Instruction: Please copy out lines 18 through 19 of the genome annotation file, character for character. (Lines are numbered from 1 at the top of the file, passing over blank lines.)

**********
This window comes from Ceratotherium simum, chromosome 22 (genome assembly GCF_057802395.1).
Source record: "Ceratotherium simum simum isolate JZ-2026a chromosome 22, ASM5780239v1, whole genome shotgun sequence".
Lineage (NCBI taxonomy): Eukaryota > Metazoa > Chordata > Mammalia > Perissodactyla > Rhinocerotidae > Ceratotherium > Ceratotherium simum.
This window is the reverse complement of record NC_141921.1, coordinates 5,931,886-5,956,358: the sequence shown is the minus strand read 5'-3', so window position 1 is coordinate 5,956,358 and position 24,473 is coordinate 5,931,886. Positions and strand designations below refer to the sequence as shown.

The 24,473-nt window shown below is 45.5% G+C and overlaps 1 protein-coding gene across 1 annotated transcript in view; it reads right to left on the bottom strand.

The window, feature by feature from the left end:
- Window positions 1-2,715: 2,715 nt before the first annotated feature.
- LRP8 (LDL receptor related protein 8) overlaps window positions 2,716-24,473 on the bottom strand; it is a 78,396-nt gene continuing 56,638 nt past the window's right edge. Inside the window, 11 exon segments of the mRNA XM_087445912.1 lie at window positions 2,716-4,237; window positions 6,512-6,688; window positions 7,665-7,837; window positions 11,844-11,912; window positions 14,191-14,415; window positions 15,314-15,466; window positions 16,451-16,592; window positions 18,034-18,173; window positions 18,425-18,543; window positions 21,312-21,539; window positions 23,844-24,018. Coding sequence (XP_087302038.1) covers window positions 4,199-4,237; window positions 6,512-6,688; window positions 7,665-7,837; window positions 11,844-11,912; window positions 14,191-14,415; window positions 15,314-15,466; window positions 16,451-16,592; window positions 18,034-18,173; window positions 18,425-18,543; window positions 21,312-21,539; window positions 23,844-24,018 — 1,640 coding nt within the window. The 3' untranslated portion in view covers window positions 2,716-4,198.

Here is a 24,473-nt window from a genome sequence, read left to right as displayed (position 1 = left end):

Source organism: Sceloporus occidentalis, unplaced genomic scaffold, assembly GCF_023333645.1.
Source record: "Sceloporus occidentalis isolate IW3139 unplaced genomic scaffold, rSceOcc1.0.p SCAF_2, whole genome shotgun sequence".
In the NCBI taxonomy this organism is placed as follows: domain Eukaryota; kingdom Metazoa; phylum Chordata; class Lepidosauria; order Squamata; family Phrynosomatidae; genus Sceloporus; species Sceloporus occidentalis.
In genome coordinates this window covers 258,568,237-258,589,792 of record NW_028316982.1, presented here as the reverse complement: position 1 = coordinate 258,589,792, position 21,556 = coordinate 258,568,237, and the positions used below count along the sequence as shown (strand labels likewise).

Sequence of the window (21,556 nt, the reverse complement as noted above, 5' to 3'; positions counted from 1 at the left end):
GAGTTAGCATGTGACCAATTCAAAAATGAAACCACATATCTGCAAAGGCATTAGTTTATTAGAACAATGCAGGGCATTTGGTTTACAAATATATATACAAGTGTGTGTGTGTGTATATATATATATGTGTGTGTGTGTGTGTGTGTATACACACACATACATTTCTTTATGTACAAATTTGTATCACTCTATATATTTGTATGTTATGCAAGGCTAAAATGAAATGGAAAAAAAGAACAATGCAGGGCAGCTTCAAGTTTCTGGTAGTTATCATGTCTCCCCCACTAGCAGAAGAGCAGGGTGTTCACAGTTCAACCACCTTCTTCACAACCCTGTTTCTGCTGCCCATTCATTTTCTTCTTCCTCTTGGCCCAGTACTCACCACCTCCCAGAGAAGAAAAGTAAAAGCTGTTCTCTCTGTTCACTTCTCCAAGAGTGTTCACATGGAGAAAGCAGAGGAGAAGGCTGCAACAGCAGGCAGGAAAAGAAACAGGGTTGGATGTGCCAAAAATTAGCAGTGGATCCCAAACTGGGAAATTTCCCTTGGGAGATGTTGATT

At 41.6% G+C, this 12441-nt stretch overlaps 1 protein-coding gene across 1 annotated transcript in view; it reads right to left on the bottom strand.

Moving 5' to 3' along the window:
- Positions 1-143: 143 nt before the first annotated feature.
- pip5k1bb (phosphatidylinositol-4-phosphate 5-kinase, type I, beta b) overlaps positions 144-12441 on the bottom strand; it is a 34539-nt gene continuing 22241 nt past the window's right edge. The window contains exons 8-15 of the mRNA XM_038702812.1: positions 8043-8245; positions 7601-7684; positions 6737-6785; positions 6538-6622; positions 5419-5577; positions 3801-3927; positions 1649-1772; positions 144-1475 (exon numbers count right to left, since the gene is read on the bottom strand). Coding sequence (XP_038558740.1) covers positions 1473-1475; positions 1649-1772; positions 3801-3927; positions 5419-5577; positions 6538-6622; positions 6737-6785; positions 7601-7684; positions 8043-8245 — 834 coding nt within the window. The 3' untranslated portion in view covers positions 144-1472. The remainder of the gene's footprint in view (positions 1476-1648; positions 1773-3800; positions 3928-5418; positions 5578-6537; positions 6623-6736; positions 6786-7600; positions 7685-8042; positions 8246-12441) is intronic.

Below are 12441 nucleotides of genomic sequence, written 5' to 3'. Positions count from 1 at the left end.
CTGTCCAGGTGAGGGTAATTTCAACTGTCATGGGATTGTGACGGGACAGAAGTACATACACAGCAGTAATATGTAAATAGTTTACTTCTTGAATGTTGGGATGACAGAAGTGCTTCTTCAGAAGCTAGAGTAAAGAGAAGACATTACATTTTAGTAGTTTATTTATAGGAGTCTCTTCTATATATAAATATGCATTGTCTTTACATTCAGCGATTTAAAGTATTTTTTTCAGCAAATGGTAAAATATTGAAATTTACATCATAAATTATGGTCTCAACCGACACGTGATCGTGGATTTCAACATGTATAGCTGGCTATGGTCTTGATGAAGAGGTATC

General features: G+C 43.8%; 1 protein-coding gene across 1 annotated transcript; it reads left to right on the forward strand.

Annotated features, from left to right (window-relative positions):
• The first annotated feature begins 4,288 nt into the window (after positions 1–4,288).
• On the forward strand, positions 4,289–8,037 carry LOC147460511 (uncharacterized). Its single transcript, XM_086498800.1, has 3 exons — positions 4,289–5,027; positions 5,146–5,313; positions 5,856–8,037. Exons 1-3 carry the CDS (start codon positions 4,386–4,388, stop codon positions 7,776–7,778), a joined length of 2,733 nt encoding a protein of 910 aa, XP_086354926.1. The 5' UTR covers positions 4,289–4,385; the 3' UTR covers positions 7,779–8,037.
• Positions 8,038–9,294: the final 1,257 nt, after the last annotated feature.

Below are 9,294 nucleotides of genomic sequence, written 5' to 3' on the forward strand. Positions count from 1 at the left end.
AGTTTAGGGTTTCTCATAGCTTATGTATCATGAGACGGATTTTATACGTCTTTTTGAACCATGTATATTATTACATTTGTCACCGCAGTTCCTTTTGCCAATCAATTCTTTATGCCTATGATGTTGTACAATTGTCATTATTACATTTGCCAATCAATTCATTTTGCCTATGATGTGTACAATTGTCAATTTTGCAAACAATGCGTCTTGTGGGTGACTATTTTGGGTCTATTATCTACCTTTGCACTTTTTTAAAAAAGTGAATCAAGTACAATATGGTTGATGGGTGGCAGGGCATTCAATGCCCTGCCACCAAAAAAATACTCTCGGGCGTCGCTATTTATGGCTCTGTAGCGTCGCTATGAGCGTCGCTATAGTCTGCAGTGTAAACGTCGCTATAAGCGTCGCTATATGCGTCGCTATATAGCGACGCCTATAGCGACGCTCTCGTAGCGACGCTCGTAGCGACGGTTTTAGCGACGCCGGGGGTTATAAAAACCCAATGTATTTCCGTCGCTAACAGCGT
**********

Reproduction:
- Positions 1-143: 143 nt before the first annotated feature.
- pip5k1bb (phosphatidylinositol-4-phosphate 5-kinase, type I, beta b) overlaps positions 144-12441 on the bottom strand; it is a 34539-nt gene continuing 22241 nt past the window's right edge. The window contains exons 8-15 of the mRNA XM_038702812.1: positions 8043-8245; positions 7601-7684; positions 6737-6785; positions 6538-6622; positions 5419-5577; positions 3801-3927; positions 1649-1772; positions 144-1475 (exon numbers count right to left, since the gene is read on the bottom strand). Coding sequence (XP_038558740.1) covers positions 1473-1475; positions 1649-1772; positions 3801-3927; positions 5419-5577; positions 6538-6622; positions 6737-6785; positions 7601-7684; positions 8043-8245 — 834 coding nt within the window. The 3' untranslated portion in view covers positions 144-1472. The remainder of the gene's footprint in view (positions 1476-1648; positions 1773-3800; positions 3928-5418; positions 5578-6537; positions 6623-6736; positions 6786-7600; positions 7685-8042; positions 8246-12441) is intronic.